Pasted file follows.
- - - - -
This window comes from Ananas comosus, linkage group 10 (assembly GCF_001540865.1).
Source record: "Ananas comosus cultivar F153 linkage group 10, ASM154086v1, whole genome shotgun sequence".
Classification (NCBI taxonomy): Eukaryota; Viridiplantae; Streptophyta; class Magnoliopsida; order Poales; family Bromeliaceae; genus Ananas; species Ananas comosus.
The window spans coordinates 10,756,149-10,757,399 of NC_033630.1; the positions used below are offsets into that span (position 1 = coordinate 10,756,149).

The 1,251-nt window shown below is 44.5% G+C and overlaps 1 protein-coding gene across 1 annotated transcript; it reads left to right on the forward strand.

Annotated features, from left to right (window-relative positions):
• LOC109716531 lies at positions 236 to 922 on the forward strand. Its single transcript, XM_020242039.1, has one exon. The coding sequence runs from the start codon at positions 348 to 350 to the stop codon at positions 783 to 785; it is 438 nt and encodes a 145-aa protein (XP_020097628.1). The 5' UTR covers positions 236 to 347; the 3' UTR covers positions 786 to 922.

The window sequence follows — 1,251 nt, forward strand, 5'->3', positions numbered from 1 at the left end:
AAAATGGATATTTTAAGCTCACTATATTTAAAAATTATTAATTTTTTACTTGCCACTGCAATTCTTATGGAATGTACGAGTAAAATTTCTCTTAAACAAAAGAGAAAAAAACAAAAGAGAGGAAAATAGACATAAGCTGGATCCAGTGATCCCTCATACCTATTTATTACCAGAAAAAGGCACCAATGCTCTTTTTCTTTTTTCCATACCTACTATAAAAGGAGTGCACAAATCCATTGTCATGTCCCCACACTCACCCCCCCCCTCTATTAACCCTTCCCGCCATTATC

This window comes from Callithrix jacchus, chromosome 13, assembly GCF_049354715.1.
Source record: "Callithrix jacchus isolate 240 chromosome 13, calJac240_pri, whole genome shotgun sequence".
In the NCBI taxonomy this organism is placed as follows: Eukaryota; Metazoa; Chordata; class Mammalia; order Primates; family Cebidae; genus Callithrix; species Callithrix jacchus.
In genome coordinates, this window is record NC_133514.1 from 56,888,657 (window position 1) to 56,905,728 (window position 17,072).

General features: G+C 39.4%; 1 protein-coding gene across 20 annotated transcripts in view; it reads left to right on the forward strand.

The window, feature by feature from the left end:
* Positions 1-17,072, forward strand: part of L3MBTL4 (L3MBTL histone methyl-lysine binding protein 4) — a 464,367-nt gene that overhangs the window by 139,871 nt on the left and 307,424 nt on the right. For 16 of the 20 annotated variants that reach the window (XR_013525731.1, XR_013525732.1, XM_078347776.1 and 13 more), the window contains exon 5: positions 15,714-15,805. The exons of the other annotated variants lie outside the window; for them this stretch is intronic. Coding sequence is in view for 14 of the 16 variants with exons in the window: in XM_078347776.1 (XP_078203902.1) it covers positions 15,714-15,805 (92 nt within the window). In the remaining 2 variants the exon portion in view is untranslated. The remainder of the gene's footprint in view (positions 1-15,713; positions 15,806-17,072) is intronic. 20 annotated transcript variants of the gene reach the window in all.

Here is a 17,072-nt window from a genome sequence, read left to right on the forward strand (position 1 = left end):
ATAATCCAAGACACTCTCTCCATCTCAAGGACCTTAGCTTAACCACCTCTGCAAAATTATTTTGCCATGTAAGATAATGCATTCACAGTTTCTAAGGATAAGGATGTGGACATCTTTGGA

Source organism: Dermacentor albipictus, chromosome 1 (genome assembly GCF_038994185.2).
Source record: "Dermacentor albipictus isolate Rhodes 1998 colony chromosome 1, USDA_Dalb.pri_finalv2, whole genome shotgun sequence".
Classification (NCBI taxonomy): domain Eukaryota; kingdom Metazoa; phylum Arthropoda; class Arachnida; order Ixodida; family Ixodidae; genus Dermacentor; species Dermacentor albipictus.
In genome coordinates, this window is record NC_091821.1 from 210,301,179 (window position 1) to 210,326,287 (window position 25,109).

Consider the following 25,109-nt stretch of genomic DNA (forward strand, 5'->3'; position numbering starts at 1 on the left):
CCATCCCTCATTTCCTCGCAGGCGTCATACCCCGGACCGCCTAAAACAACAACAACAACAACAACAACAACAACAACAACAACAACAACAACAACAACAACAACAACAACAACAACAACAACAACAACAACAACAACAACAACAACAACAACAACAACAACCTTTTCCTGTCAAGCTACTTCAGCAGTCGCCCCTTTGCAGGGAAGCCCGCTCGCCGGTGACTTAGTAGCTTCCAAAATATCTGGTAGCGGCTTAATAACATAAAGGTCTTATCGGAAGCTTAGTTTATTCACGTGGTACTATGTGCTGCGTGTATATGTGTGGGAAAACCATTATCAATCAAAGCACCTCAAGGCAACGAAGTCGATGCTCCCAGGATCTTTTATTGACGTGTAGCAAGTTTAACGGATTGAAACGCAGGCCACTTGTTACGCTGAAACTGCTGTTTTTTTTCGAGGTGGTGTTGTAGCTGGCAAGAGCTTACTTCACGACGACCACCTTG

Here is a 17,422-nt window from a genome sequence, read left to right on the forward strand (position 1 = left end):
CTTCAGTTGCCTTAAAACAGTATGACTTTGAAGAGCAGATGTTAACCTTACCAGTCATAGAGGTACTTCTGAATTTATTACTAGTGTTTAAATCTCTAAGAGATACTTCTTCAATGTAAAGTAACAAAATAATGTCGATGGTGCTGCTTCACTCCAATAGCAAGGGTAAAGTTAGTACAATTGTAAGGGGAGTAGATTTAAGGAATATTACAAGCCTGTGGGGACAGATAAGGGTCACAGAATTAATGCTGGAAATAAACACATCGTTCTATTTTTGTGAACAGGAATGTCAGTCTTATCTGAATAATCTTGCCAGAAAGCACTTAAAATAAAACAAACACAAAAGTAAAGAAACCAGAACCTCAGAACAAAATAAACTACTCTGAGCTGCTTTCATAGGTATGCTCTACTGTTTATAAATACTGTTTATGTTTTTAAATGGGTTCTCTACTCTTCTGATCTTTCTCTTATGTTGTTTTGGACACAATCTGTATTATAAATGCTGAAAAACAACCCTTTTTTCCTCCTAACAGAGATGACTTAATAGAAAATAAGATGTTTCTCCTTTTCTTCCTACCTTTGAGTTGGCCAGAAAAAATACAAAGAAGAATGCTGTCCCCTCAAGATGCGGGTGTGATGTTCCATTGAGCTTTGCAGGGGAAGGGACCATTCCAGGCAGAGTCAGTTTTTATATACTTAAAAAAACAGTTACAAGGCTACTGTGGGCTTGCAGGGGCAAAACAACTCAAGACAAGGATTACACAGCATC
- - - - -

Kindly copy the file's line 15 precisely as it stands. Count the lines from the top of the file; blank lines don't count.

The window, feature by feature from the left end: